Merit Badge Counselor – An adult who helps a Scout earn a merit badge. Interested adults should consult the information about merit badges on the Advancement page.
Minibears – Critters of the woodlands and plains who like to eat your meals and snack on your candy. (NO FOOD IN TENTS!)
NYLT – National Youth Leadership Training. An exciting, action-packed six-day program offered by the Boy Scouts of America and designed for councils to provide youth members with leadership skills and experience they can use in their home troops and in other situations demanding leadership of self and others. The NYLT course is presented in an outdoor setting and centers around the concepts of what a leader must BE, what he must KNOW, and what he must DO. The key elements are then taught with a clear focus on HOW TO. The skills come alive during the week as the patrol goes on a Quest for the Meaning of Leadership. Through a wide range of activities, games, and adventures, participants work and play together as they put into action the best Scouting has to offer.
OA – Order of the Arrow. A national honor society for Scouts.
PL – Patrol Leader. A Scout elected by his patrol to lead them at troop meetings and on camping trips, and to represent them on the Patrol Leader’s Council.
PLC – Patrol Leaders' Council. A Patrol Leaders' Council is made up of the Senior Patrol Leader, the Assistant Senior Patrol Leaders, the Patrol Leaders, and other youth leaders. The PLC meets at least once a month to plan meetings and outings.
PLT – Patrol Leader Training. Training conducted by Troop 31 for the Scouts who hold a position of leadership. Sometimes called the JLT, Junior Leader Training, this training is held once a year, before SPL elections and the patrol reshuffle, to train Scouts in their new positions and to plan meetings and events for the upcoming year. PLT is normally held in August over a weekend in Webester Park.
QM – Quartermaster. The person in charge of equipment – packing it for each camping trip and at the end of each trip, issuing equipment to scouts to be cleaned or dried at home.
SC – Scoutmaster Conference. A meeting with the Scoutmaster. At this meeting, the Scoutmaster will review the requirements for rank with the Scout to make sure that they have been learned correctly, help the scout set up the goals for the next advancement, and ask the scout to share ideas about the troop (how it’s going from your viewpoint, what you would like the troop to do more of, problems you see occurring, etc.). A Scoutmaster may request a conference with Scouts at any time, but for the most part the conference is part of rank advancement.
Scribe – The Scout who takes notes for meetings, appointed by the Senior Patrol Leader.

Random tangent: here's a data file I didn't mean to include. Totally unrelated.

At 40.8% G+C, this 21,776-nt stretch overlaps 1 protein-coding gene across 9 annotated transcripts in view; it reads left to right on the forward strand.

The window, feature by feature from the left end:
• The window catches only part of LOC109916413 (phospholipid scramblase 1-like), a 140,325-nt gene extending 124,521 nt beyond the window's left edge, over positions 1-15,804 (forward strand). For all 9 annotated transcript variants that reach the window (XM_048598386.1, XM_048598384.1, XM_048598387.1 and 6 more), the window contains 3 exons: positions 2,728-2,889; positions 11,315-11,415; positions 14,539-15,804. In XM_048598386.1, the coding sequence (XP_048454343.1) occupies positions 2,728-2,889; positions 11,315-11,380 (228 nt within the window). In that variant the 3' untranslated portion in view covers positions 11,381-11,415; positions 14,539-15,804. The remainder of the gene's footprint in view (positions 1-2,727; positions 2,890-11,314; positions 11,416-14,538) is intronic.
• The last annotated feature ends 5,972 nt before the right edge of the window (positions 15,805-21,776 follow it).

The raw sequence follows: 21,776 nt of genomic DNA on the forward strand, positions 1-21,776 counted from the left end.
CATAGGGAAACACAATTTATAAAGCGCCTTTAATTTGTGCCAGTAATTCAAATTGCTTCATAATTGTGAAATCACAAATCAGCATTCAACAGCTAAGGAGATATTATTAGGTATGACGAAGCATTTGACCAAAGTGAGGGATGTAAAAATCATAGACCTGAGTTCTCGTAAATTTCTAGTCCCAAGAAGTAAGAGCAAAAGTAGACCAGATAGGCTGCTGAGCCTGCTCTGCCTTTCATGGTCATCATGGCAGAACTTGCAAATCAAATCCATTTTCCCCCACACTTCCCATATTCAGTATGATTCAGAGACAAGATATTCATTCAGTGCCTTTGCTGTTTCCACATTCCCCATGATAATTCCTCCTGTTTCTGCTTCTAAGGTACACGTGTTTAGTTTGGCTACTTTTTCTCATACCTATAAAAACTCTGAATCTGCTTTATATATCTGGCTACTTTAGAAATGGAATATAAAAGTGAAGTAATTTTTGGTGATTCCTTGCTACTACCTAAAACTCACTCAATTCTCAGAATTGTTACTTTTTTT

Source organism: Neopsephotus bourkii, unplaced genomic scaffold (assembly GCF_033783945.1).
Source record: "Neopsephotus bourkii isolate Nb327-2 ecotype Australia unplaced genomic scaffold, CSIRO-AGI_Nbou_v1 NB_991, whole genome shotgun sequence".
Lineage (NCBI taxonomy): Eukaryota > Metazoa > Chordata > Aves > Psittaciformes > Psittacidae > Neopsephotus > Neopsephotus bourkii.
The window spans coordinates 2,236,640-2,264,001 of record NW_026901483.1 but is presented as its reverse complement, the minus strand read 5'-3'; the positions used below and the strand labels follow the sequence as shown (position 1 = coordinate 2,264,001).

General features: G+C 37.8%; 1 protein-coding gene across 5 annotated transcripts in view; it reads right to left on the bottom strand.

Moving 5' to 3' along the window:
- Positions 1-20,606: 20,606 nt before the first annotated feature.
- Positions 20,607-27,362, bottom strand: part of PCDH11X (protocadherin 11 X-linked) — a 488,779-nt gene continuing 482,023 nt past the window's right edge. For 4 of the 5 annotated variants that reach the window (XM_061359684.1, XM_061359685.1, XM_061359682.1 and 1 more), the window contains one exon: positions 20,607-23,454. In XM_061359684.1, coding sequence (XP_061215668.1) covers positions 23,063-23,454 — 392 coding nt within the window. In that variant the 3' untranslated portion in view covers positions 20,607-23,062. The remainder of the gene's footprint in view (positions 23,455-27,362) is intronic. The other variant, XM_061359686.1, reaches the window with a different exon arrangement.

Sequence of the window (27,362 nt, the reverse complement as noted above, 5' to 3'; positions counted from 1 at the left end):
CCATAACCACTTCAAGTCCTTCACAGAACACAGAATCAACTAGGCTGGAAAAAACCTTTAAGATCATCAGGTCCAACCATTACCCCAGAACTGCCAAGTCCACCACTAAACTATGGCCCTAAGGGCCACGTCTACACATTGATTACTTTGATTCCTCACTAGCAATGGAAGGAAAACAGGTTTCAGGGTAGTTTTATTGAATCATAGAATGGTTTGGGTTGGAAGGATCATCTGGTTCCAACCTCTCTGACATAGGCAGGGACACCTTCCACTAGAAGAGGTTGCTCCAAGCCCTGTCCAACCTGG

Service Hours – Hours of community service. Most rank advancements include a required number of service hours. For service projects not sponsored by the Troop, Scouts should get a letter from the sponsor, specifying the organization, the date of the service and the number of hours. Service projects sponsored by the Troop may also qualify for hours of community service at the Scout's school.
Signoffs – Signatures on advancement requirements. To sign off on a requirement, a Scout must be two ranks above that requirement. For example, a Second Class Scout may sign off on Scout rank requirements, a First Class Scout may sign off on Tenderfoot requirements, etc.
SM – Scoutmaster. The main adult leader of your troop. He is responsible for training the Senior Patrol Leader, advising the Patrol Leaders' Council, meeting with each boy as they are ready for advancement (Scoutmaster Conference), and directing the activities of the various Assistant Scoutmasters.
SPL – Senior Patrol Leader. The top Scout leader of the troop, elected by all of the Scouts. With guidance from the Scoutmaster, the Senior Patrol Leader is in charge of Troop Meetings and the Patrol Leaders' Council. The SPL does all he can to see that the patrols succeed. To qualify for consideration as SPL, the Scout must have completed NYLT training.
Totin’ Chip – A card showing that the Scout has earned the right to use a knife, ax, and saw. Usually a Scout earns this on his first camping trip. If a scout is found handling wood tools incorrectly, a corner of the Totin’ Chip card is often cut off. When all four corners are gone, so are the Scout’s totin’ rights. If a scout loses his "Totin' Rights" he may get them back by taking the lesson again.
Troop Guide – A Scout designated by the Senior Patrol Leader to help new Scouts with their advancement.
YPT – Youth Protection Training. Also known as “A Time to Tell”. Refers both to the guidelines given by BSA to insure youth protection (always have a buddy with you), and Youth Protection night, where the Scouts view the BSA video, “A Time to Tell” and talk about how to deal with situations of abuse. Parents are invited to attend Youth Protection night, and should be aware that their Scouts may or may not want to talk about it later. It is held during an April Troop Meeting.